Staff are looking at Southridge Park and the 15A Street park behind the Didsbury Town Administration Office as locations for around 20 community planters around six feet by three feet in each park
DIDSBURY – While home gardeners are currently reaping the fruits of their labour, staff at the Town of Didsbury are already looking to expand the opportunities for green thumbs in the community in the upcoming growing season.
The council gave the administration the go-ahead at last week’s regular meeting to seek federal funding to develop community gardens in the city in 2023 after a presentation by Nicole Aasen, community services manager for the city of Didsbury.
“It was a good opportunity to tick a box on something that had been on a list for a long time for something that is wanted by the community. We know people in the community, I know people in Didsbury, who rent or borrow garden space from people in the county because they don’t have the capacity to do so within their own community. It gives them that chance,” Aasen said.
The project involves the design and installation of two community gardens, serving both ends of Didsbury. As currently planned, each community garden would include a water source, a path through the gardens, caged fences, benches, signage, a potting table, a compost bin and planted fruit trees.
The City of Didsbury is applying to the Natural Infrastructure Fund which would cover 80% of the project’s estimated $80,000 cost. Council has committed by way of motion to provide the remaining $16,000 if the bid is successful.
Staff are looking at Southridge Park and the park on 15A Street behind the Didsbury Town Administration Office as locations for around 20 community planters measuring around six feet by three feet.
“So when we thought about where to put them, we looked at which locations in the community have parks that are either underutilized or have a lot of space, what would be a valuable asset and how these parks are currently in use,” Aasen told the council.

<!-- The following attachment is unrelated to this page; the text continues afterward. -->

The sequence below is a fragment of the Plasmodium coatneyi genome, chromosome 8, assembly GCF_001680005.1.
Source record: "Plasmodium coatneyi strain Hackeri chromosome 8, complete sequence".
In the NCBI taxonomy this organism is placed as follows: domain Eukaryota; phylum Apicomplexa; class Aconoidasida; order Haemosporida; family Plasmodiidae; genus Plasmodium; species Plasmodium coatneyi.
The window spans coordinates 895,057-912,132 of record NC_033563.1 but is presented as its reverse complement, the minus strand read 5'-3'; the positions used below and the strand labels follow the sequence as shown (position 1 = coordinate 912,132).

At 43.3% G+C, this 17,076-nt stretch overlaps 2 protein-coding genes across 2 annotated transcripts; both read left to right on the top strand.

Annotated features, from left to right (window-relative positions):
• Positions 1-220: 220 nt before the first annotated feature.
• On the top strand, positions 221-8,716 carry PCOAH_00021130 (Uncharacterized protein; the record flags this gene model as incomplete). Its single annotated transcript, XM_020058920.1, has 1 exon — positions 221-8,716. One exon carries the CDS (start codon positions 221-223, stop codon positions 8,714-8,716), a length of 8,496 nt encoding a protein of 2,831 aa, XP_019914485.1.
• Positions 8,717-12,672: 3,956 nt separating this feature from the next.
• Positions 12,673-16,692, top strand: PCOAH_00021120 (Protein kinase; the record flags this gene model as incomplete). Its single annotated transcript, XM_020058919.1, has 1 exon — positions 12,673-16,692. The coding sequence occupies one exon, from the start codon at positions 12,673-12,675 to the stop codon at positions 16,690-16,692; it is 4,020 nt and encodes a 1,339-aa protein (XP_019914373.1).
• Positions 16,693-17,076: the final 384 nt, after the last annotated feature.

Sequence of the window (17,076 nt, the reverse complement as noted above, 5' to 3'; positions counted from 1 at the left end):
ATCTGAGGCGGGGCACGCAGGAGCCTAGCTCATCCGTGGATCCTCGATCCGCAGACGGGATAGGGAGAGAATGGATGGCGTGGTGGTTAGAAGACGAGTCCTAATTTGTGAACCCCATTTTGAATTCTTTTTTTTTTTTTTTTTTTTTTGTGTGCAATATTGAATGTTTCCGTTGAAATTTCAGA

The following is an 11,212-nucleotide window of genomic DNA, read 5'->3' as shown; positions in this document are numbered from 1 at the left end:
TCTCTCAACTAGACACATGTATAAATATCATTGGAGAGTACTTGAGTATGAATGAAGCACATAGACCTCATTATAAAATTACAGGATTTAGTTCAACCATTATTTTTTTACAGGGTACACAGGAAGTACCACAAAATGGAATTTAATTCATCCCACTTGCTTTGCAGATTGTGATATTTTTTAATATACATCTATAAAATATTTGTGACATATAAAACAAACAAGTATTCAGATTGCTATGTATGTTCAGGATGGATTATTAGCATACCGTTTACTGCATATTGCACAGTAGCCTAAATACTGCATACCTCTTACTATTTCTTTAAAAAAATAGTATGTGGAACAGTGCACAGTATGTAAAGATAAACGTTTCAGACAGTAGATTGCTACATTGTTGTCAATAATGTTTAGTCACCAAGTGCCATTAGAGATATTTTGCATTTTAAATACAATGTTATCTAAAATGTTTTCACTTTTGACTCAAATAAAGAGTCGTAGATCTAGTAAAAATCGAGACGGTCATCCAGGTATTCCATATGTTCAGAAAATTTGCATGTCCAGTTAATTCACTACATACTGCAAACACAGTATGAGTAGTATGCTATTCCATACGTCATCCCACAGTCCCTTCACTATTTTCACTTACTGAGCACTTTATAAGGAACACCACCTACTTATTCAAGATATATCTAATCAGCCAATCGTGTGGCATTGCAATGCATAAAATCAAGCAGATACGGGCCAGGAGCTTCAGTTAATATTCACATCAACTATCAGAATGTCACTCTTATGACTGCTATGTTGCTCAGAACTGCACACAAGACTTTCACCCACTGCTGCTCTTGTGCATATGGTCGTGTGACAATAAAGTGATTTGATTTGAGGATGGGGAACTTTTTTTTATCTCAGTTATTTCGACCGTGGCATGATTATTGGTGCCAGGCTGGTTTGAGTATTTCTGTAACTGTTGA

A community garden is not a new idea, she says.
At the 2022 Economic Development Workshop, the Didsbury Economic Development Advisory Committee (DEDAC), representing the general public, listed flowers and vegetation, green spaces and community gardens as suggestions for improvement community. Community gardens have also been identified as a council priority in the City of Didsbury Leisure Master Plan Addendum 2019.
“I think there are a lot of people who are interested in the community. And it hits a lot of other markers…beauty and it really focuses on food safety and environmental stewardship and all the things that we’re trying to work towards as a municipality and I think that’s just a logical next step for us,” she said.
Several council members expressed concern about the ongoing maintenance of the gardens.
“Who is going to police, who is going to weed when someone is not weeding it, does it take more time for the staff?” questioned the council. Joyce McCoy.
Aasen said she thought there would certainly need to be some policing and surveillance, in the hope that it would be a minimal burden on staff who are already in the parks so keep on going.
“Our plan was that if we could go ahead with the application, we would really work on the logistics of how they would be registered, if there would be a minimal cost associated with that, because that often encourages people to take better care of them and really connect with other communities that have successful community gardens to make sure those who were placed in our community were on the right path to success,” she said. declared.
During his deliberations on Aasen’s request, Councilor. John Baswick questioned the sustainability of the project.
“What I mean is it’s a one trick pony – this year we’re all excited about it and next year they’re not even showing up to plant anything and then you have these wooden structures sitting there taking up space in our parks. I don’t know what the context is on that. Everyone is excited right now, but will it continue? Has it been demonstrated with other communities?” Baswick asked Aasen.
She said she hasn’t yet researched the experiences of other communities, and instead talked about “what we as a world have been through over the past couple of years with COVID” and how the People’s interest in gardening and growing flowers has increased dramatically.
And it’s not just amateurs, she suggested, pointing to the economy and the current cost of things.
“So I think food security is an issue. It’s a problem everywhere. And that’s a problem in Didsbury. If there is a way to provide an affordable or free opportunity for a family to be able to provide products for their family’s needs, then I think it’s a success,” she said. .
Staff expect to know within weeks of submitting the city’s application to the Natural Infrastructure Fund whether or not it was successful.